Steven Osborne and Alban Gerhardt The Queen's Hall Edinburgh  review Sunday 6th July  2019

With Edinburgh Entertainment & Arts



Steven Osborne and Alban Gerhardt marked the official 40th birthday of The Queen’s Hall Edinburgh tonight with a special concert that highlighted just how special this venue is to audiences, musicians and the very fabric of musical performance in not just Edinburgh, but Scotland as a country.

On 6th July 1979, HM Queen Elizabeth II officially opened The Queen’s Hall; the event was the culmination of the combined vision and a lot of hard work by many people to create in Edinburgh a venue that would be a home for both world class chamber music, and a diverse programme of musical genres whilst also attracting some of the best musical talent from around the world.  Tonight, 40 years on with millions of people having passed through its doors and thousands of diverse performers taking to its stage in many thousands of performances over the years, that initial vision of creating a world class music venue has more than been realised.

Continuing that tradition of excellence in music for this special concert event were multi-award-winning Scottish pianist Steven Osborne and one of the world's finest cellists, Alban Gerhardt with a very carefully selected programme of music

Schumann: 5 Stücke im Volkston     

 Brahms: Cello Sonata in F Major Op.99   

 De falla: Siete Canciones populares (arr. M.Marechal)

 Debussy: Estampes for piano solo

 Ravel: Alborada del gracioso (arr. Castelnuovo-Tedesco); Habanera (arr. P.Bazelaire); Tzigane (arr. Laszlo Varga)

The Queen’s Hall is not simply about music, but also creating an environment for inspiring young musical talents to develop and become part of the next generation of performers, and Steven Osborne was a perfect choice for this special 40th birthday event.  Steven grew up just outside of Edinburgh in Livingston and attended St Mary's Music School in Edinburgh before studying at the Royal Northern College of Music in Manchester and going on to winning prestigious awards and enjoying an international music career.  The Queen’s Hall was a very important part of Steven’s growing up, and has retained a very special place in his professional career.  Connections like this between a venue and an artist are very special indeed.  Watching Steven play with such skill and passion, particularly when performing “Debussy: Estampes for piano solo” you get an idea of just how much being able to perform at such a special venue with such a warm and intimate atmosphere and unique acoustics must have meant to a young musician, and also of course the opportunity to perform on The Queen’s Hall’s much loved concert piano.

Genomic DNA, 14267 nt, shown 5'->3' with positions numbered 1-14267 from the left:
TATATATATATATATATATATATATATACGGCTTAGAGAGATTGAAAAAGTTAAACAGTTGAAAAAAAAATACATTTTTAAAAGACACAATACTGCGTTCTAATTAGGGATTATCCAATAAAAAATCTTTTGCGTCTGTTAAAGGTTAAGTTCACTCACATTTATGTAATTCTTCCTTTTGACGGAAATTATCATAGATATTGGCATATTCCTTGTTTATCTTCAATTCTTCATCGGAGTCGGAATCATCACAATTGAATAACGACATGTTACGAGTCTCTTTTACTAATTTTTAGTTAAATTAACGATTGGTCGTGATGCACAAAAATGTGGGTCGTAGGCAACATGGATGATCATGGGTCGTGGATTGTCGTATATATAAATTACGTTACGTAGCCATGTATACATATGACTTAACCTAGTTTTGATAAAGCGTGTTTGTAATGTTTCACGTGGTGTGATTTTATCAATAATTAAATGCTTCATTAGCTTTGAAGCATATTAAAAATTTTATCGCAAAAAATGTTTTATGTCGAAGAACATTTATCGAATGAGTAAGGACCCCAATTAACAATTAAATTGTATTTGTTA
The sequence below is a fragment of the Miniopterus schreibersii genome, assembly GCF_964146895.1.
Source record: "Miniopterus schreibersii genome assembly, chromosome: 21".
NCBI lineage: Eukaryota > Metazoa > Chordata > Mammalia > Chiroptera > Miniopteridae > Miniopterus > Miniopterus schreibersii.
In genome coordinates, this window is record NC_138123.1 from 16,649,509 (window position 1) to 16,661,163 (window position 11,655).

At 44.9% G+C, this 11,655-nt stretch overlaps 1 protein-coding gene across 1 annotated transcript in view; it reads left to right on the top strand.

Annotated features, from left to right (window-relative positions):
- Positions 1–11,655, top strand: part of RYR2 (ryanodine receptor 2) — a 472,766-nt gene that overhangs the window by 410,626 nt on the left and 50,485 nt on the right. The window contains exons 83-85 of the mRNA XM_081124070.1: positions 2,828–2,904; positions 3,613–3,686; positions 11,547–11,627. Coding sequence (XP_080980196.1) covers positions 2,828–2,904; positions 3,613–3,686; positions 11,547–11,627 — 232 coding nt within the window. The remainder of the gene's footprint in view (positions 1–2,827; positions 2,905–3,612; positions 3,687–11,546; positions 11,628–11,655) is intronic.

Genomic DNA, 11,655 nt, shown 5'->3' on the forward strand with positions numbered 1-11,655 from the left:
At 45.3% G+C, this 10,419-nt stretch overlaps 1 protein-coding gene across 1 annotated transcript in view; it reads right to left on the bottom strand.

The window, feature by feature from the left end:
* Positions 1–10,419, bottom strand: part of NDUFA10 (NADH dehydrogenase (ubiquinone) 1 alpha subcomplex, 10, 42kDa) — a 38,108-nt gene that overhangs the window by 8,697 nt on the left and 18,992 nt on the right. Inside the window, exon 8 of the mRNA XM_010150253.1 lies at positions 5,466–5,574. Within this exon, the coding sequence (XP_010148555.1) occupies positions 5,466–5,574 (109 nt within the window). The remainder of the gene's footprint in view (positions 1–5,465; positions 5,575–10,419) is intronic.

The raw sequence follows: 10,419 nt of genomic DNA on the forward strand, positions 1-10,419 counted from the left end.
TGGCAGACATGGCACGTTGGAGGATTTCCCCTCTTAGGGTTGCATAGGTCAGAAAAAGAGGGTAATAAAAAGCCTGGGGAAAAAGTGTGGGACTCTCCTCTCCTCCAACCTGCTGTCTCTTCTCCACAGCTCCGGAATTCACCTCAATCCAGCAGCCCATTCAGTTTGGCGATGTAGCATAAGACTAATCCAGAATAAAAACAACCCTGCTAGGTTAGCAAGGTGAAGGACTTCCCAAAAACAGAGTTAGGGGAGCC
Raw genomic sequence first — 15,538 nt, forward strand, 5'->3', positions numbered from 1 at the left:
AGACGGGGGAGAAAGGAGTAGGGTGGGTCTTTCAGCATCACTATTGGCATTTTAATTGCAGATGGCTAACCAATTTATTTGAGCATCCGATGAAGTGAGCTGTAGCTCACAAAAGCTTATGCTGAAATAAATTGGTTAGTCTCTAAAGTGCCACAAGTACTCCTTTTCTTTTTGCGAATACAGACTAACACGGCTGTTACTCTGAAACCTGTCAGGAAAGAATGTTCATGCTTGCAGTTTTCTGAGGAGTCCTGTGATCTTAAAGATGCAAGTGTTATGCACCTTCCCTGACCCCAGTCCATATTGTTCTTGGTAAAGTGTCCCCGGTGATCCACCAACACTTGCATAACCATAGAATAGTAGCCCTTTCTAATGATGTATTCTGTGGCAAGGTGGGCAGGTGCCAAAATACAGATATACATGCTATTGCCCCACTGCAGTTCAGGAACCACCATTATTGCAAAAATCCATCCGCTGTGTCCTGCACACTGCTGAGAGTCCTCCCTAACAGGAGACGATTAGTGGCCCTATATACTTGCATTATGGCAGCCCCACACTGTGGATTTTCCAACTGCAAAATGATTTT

Alban Gerhardt from Germany is widely accepted by many people as one of the world's finest cellists, and watching and listening to his very emotive and distinctive performance it is easy to understand why he has earned this reputation, as the range of playing techniques that he brought to stage, particularly on the Ravel works, probably re-defined for many people in the audience what they thought a cello was capable of playing.   Despite the demanding technical skills of the Ravel works, it is possibly the work of Manuel de Falla that was closest to Alban Gerhardt’s heart this evening as he has had over the years a long musical love affair with Spanish music and composers, with the great Spanish Cellist Pablo Casals being an important inspirational figure in his music.

I note in the programme tonight that Alban Gerhardt plays a Matteo Gofriller cello dating from 1710, and it is so appropriate that this wonderful instrument should still be having a musical performance life in the hands of a performer of Alban Gerhardt’s calibre.

Steven Osborne and Alban Gerhardt have been friends for many years and it is obvious that not only do they respect each other musically, but instinctively understand one another when performing live on stage together, and there were times when that “freedom of movement” when playing together reminded me more of how Jazz musicians work than the more rigid forms of classical music.


Review by Tom King


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copyright © Tom King 2019


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